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  • 8/11/2019 First Feeding of Marine Fish Larvae Are Free


    Aquaculture, 80 (1989) 111-120


    Elsevier Science Publishers B.V., Amsterdam - Printed in The Netherlands

    First Feeding of Marine Fish Larvae: Are Free

    Amino Acids the Source of Energy?


    Zool ogical Laborator y, Uni versit y of Bergen N- 5000 Bergen (Norw ay)

    (Accepted 29 October 1988)


    Fyhn, H.J., 1989. First feeding of marine fish larvae: are free amino acids the source of energy?

    Aquacul t ure, 80: 111-120.

    Mass mortality of marine fish larvae in the ocean or in culture correlates with final yolk ab-

    sorption when the larvae convert to exogenous feeding. Low planktonic abundance of appropriate

    prey organisms, or lack of suitable feed, is assumed to be responsible for the mortality but criteria

    to ascertain the suitability of the feed are not available. From studies of developing eggs and larvae

    of halibut and cod, it is proposed that free amino acids (FAA) are an important energy source

    during embryonic development of marine fishes. An exogenous supply of FAA seems necessary

    when the reserves of the larva are depleted. Which specific FAA are required, and for how long,

    may vary between species. This novel idea may be the clue to evaluate the suitability of a given

    feed or prey organism for marine fish larvae at first feeding.


    Pelagic eggs and larvae of marine fishes develop while drifting in the water

    column. Necessary nutrients to support cellular growth and energy production

    during embryonic development must be contained within the egg in sufficient

    quantity to satisfy the needs of the larvae until it starts exogenous feeding by

    preying upon planktonic organisms. Which specific organism(s) are preyed

    upon by a fish larva at this point of development remain unknown, although

    it is found that larvae of marine invertebrates and other small zooplankters

    are generally exploited (Hunter, 1981). Lack of appropriate food organisms

    when the larva has consumed its yolk reserves will result in body tissue auto-

    lysis and eventual death (Theilacker, 1981; Bagarinao, 1986). Abundance of

    suitable planktonic prey organisms when fish larvae convert to exogenous

    feeding has long been hypothesized as a determinant of recruitment of marine

    fish populations (Hjort, 1914)) and the testing of this hypothesis still contin-

    ues (Houde, 1987; Lasker, 1987). The mass mortality often experienced in

    0044-8486/89/ 03.50

    0 1989 Elsevier Science Publishers B.V.

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    mariculture at the end of the yolksac stage is assumed to result from nutrition-

    ally inadequate introductory feed (Jones and Houde, 1986).

    Marine invertebrates characteristically contain high intracellular concen-

    trations of free amino acids (FAA) although the composition of the FAA pool

    may vary between species (Gilles, 1979). The phenomenon has been found in

    all phyla of marine invertebrates (Yancey et al., 1982 ) including their egg and

    larval stages (Costlow and Sastry, 1966; Barnes and Blackstock, 1975; Kas-

    schau, 1975; Tucker and Costlow, 1975), as well as in marine ciliates (Kane-

    shiro et al., 1969) and bacteria (Measures, 1975). Typically, FAA concentra-

    tions of 200-500 mA4 are found in the tissue cells of marine invertebrates

    (Yancey et al., 1982). At these high concentrations, FAA participate in cellular

    osmoregulation by counteracting the dehydrating effect of the high ambient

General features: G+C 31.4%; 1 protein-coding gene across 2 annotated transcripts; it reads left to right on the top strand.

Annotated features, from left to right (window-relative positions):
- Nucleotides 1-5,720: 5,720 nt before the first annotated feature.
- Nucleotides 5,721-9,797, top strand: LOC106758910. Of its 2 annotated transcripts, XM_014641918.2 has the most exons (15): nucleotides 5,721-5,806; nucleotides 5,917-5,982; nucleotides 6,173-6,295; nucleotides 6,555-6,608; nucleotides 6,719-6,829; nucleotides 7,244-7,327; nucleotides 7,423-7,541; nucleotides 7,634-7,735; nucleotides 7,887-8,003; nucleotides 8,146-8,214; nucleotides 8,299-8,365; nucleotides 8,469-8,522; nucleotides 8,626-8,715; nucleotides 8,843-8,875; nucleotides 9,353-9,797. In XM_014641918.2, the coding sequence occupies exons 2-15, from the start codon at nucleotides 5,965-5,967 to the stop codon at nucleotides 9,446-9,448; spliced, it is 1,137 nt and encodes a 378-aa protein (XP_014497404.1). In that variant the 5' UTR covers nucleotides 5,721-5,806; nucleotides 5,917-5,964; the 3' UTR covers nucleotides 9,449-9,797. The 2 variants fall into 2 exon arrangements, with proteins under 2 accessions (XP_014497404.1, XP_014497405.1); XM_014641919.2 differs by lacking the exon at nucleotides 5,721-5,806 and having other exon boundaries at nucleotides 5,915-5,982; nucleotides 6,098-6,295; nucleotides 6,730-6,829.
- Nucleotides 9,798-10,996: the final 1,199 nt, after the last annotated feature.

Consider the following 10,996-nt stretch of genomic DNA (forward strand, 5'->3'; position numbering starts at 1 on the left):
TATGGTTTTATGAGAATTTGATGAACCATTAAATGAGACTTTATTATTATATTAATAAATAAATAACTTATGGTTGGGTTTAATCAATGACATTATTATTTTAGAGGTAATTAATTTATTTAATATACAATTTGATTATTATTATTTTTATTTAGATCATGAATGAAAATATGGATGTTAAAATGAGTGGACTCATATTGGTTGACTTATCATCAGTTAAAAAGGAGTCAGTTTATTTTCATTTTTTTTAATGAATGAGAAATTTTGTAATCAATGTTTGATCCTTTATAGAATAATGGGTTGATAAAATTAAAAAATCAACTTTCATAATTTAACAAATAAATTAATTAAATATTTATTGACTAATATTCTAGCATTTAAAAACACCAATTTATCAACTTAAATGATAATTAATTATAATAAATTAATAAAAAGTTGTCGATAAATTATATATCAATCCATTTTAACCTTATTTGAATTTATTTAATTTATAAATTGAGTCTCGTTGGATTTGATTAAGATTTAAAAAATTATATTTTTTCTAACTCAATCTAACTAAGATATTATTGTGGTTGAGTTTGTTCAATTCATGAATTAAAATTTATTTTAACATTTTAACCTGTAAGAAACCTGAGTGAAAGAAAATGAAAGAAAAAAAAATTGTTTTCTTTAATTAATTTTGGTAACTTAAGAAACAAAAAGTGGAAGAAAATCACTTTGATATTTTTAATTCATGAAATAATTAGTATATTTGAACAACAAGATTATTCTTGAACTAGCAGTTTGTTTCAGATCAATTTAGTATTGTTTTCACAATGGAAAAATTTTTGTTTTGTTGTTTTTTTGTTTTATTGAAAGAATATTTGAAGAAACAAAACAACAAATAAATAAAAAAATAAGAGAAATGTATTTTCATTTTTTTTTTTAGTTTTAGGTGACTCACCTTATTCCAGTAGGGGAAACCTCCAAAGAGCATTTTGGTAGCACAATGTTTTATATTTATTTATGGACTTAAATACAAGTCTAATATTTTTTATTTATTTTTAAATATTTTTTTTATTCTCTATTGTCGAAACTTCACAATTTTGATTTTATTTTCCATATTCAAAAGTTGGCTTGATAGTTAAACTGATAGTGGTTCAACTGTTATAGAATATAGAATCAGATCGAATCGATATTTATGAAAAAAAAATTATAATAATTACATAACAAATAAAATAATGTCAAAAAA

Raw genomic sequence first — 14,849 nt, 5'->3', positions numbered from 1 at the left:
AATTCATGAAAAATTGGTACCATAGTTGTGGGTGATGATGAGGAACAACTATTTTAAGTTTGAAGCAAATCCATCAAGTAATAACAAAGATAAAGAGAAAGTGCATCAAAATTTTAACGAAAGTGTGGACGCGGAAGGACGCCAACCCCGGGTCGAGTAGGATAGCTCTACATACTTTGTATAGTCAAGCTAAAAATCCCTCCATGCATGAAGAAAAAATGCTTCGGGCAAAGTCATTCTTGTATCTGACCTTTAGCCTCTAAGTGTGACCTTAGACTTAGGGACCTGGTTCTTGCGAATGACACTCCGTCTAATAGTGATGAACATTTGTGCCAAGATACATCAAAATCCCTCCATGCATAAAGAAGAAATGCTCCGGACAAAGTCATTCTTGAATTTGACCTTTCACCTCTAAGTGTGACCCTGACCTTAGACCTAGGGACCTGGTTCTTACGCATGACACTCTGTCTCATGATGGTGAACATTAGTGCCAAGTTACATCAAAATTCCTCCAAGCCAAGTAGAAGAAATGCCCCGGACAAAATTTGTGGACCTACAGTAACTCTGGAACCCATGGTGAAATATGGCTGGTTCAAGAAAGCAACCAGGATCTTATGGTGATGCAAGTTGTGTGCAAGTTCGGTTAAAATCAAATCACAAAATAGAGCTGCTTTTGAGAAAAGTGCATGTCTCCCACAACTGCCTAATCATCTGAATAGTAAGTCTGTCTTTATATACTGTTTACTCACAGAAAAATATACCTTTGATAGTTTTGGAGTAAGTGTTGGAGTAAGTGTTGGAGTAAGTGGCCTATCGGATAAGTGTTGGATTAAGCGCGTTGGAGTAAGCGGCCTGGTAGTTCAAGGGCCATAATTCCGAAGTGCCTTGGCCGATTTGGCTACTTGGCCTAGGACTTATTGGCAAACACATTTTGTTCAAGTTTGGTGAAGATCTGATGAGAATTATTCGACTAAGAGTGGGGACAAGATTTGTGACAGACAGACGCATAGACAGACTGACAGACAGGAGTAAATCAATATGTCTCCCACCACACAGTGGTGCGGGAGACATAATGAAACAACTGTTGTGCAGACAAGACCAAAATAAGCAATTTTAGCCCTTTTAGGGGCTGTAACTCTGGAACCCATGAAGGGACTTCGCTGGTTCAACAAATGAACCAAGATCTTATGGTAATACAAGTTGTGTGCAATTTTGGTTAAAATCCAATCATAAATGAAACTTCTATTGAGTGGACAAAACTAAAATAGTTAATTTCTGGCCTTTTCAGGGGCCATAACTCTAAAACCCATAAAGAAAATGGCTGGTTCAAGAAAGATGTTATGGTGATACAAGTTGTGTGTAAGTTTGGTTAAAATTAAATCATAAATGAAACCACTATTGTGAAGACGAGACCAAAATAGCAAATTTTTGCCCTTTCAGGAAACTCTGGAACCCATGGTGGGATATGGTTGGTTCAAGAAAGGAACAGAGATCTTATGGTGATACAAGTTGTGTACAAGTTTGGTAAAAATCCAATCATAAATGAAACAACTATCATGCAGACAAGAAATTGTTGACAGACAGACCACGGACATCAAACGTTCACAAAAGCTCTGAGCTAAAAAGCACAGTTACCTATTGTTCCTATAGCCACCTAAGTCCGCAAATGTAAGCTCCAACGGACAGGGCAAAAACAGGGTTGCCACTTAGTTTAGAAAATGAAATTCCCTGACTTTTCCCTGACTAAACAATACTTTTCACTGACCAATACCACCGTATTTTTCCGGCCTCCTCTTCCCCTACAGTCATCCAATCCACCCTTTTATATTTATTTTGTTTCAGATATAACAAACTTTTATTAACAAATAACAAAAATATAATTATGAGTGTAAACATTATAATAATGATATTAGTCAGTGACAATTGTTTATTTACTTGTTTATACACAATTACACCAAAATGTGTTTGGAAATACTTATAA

salinity of the sea water (Fyhn, 1976; Pierce, 1981). Since invertebrate larvae,

    particularly copepod nauplii, are a major component of the early diet of marine

    fish larvae (e.g. Last, 1978; Checkley, 1982), the latter are guaranteed a high

    intake of FAA when they convert to exogenous feeding. This fact has so far not

    been considered in nutritional studies of first-feeding marine fish larvae. Re-

    search efforts in this field currently focus on lipids and proteins, together with

    the indispensable nature of the nutrients (Watanabe et al., 1983; Cowey et al.,

    1985 ). Surprisingly little attention is given to another aspect of a diet, namely,

    its ability to provide energy by aerobic catabolism. To support growth and

    survival of a developing fish larva, anabolic precursors as well as energy for

    synthesis, maintenance, and homeostasis must be provided. Based on the fol-

    lowing results and considerations, I propose that FAA are an important sub-

    strate for energy production during embyrogenesis and early larval develop-

    ment in marine fishes.


    Eggs and yolksac larvae of the Atlantic halibut,

    Hippoglossus hippoglossus,

    and cod, Gudus


    were reared in flow-through aquaria at 7? 1 and

    5 ?0.2C, respectively (Senstad, 1984; Solberg and Tilseth, 1986). Egg and

    larval samples were taken regularly during development, extracted in 6 tri-

    chloroacetic acid (TCA), and analysed for FAA and total protein. Pooled sam-

    ples of cod eggs and larvae were treated as described by Fyhn and Serigstad

    (1987). Halibut larvae were individually extracted in


    ml of TCA and the

    supernatant used for analyses of FAA while the precipitated larval bodies were

    taken for protein determination. The supernatant was diluted (1:


    in ultra-

    pure 0.024 M HCl and analysed on an automatic amino acid analyser (Chro-

    maspek J 180, Hilger Analytical) with fluorimetric detection (o-phthaldialde-

    hyde reagent) and high pressure loading. Amino acid standards (1 nmole)

    were included for every eighth sample and 6 TCA, appropriately diluted in

    the HCl, was used as a blank. The TCA in the applied concentrations did not

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    interfere with amino acid separation or quantification. The analytical repro-

    ducibility varied between 2 and 10 for the various amino acids.

    Protein content was determined by the method of Lowry et al. (1951) using

    the modification for micro-quantities by Rutter (1967). The precipitated lar-

    val bodies were rinsed in distilled water and dissolved in 0.5 NaOH over-

    night. Crystalline bovine serum albumin (BSA) dissolved in 0.5 NaOH was

    used as standard, and 0.5 NaOH as a blank. The BSA was calibrated in 0.9

    NaCl solution at 280 nm using an absorption coefficient of E:tm =6.15. The